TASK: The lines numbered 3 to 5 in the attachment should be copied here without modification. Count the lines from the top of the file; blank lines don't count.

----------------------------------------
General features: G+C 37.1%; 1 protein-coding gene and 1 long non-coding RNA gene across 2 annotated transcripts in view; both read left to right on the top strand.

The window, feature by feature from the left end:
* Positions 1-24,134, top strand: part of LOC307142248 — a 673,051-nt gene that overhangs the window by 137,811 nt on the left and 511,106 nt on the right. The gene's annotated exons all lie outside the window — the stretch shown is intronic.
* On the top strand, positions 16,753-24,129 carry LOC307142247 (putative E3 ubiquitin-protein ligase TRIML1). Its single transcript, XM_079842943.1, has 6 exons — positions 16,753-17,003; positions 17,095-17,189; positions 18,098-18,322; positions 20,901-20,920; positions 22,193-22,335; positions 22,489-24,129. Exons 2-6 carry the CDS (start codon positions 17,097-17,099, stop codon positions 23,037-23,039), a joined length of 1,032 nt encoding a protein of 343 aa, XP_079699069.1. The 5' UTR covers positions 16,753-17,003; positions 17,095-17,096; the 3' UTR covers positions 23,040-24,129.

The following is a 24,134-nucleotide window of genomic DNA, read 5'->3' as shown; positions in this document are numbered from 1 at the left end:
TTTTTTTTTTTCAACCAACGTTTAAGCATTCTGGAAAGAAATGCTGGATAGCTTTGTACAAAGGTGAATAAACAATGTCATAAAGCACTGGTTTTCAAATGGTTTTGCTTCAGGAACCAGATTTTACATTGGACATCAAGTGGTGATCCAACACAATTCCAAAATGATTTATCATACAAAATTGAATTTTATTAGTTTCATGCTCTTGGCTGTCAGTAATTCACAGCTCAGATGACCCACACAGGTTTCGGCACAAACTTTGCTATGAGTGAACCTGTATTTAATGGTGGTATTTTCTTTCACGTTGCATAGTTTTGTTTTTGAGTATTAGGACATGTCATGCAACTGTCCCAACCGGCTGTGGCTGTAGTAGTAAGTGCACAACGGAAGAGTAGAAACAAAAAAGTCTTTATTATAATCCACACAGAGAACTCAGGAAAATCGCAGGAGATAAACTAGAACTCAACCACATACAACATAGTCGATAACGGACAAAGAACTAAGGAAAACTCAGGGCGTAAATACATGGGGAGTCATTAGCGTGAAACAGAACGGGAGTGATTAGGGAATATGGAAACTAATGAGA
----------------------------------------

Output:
* Positions 1-24,134, top strand: part of LOC307142248 — a 673,051-nt gene that overhangs the window by 137,811 nt on the left and 511,106 nt on the right. The gene's annotated exons all lie outside the window — the stretch shown is intronic.
* On the top strand, positions 16,753-24,129 carry LOC307142247 (putative E3 ubiquitin-protein ligase TRIML1). Its single transcript, XM_079842943.1, has 6 exons — positions 16,753-17,003; positions 17,095-17,189; positions 18,098-18,322; positions 20,901-20,920; positions 22,193-22,335; positions 22,489-24,129. Exons 2-6 carry the CDS (start codon positions 17,097-17,099, stop codon positions 23,037-23,039), a joined length of 1,032 nt encoding a protein of 343 aa, XP_079699069.1. The 5' UTR covers positions 16,753-17,003; positions 17,095-17,096; the 3' UTR covers positions 23,040-24,129.

The following is a 24,134-nucleotide window of genomic DNA, read 5'->3' as shown; positions in this document are numbered from 1 at the left end: